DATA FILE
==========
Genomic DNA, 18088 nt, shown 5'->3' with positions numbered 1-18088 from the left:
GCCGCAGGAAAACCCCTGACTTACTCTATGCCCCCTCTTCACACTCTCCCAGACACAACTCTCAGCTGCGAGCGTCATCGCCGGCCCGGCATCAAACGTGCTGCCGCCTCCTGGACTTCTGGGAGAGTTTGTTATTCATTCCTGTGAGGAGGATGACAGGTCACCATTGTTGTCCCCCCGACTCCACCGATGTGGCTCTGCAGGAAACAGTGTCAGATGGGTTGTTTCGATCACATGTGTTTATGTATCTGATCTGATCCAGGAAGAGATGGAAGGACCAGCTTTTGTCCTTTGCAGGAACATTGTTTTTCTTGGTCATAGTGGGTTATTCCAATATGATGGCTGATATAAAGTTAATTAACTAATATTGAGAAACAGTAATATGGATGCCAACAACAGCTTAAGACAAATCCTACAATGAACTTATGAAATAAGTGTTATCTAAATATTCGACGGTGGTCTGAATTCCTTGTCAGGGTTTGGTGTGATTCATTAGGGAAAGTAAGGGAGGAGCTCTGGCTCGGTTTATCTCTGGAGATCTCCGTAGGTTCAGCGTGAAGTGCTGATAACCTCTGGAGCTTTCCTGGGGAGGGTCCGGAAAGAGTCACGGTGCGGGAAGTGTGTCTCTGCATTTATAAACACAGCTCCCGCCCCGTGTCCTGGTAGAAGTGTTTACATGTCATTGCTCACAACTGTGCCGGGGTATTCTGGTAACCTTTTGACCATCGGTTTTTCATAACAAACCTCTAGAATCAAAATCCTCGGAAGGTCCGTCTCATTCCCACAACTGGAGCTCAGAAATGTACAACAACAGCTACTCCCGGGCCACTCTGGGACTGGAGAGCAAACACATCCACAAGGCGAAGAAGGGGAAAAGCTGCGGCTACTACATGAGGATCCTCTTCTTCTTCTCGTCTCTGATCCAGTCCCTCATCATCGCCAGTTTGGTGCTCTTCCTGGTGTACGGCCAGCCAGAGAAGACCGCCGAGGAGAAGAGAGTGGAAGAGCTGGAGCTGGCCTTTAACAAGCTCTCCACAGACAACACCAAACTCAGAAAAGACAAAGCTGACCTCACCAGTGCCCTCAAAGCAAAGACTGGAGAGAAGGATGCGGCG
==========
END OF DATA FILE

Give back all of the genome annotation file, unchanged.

Genomic DNA, 18088 nt, shown 5'->3' with positions numbered 1-18088 from the left:
GCCGCAGGAAAACCCCTGACTTACTCTATGCCCCCTCTTCACACTCTCCCAGACACAACTCTCAGCTGCGAGCGTCATCGCCGGCCCGGCATCAAACGTGCTGCCGCCTCCTGGACTTCTGGGAGAGTTTGTTATTCATTCCTGTGAGGAGGATGACAGGTCACCATTGTTGTCCCCCCGACTCCACCGATGTGGCTCTGCAGGAAACAGTGTCAGATGGGTTGTTTCGATCACATGTGTTTATGTATCTGATCTGATCCAGGAAGAGATGGAAGGACCAGCTTTTGTCCTTTGCAGGAACATTGTTTTTCTTGGTCATAGTGGGTTATTCCAATATGATGGCTGATATAAAGTTAATTAACTAATATTGAGAAACAGTAATATGGATGCCAACAACAGCTTAAGACAAATCCTACAATGAACTTATGAAATAAGTGTTATCTAAATATTCGACGGTGGTCTGAATTCCTTGTCAGGGTTTGGTGTGATTCATTAGGGAAAGTAAGGGAGGAGCTCTGGCTCGGTTTATCTCTGGAGATCTCCGTAGGTTCAGCGTGAAGTGCTGATAACCTCTGGAGCTTTCCTGGGGAGGGTCCGGAAAGAGTCACGGTGCGGGAAGTGTGTCTCTGCATTTATAAACACAGCTCCCGCCCCGTGTCCTGGTAGAAGTGTTTACATGTCATTGCTCACAACTGTGCCGGGGTATTCTGGTAACCTTTTGACCATCGGTTTTTCATAACAAACCTCTAGAATCAAAATCCTCGGAAGGTCCGTCTCATTCCCACAACTGGAGCTCAGAAATGTACAACAACAGCTACTCCCGGGCCACTCTGGGACTGGAGAGCAAACACATCCACAAGGCGAAGAAGGGGAAAAGCTGCGGCTACTACATGAGGATCCTCTTCTTCTTCTCGTCTCTGATCCAGTCCCTCATCATCGCCAGTTTGGTGCTCTTCCTGGTGTACGGCCAGCCAGAGAAGACCGCCGAGGAGAAGAGAGTGGAAGAGCTGGAGCTGGCCTTTAACAAGCTCTCCACAGACAACACCAAACTCAGAAAAGACAAAGCTGACCTCACCAGTGCCCTCAAAGCAAAGACTGGAGAGAAGGATGCGGCG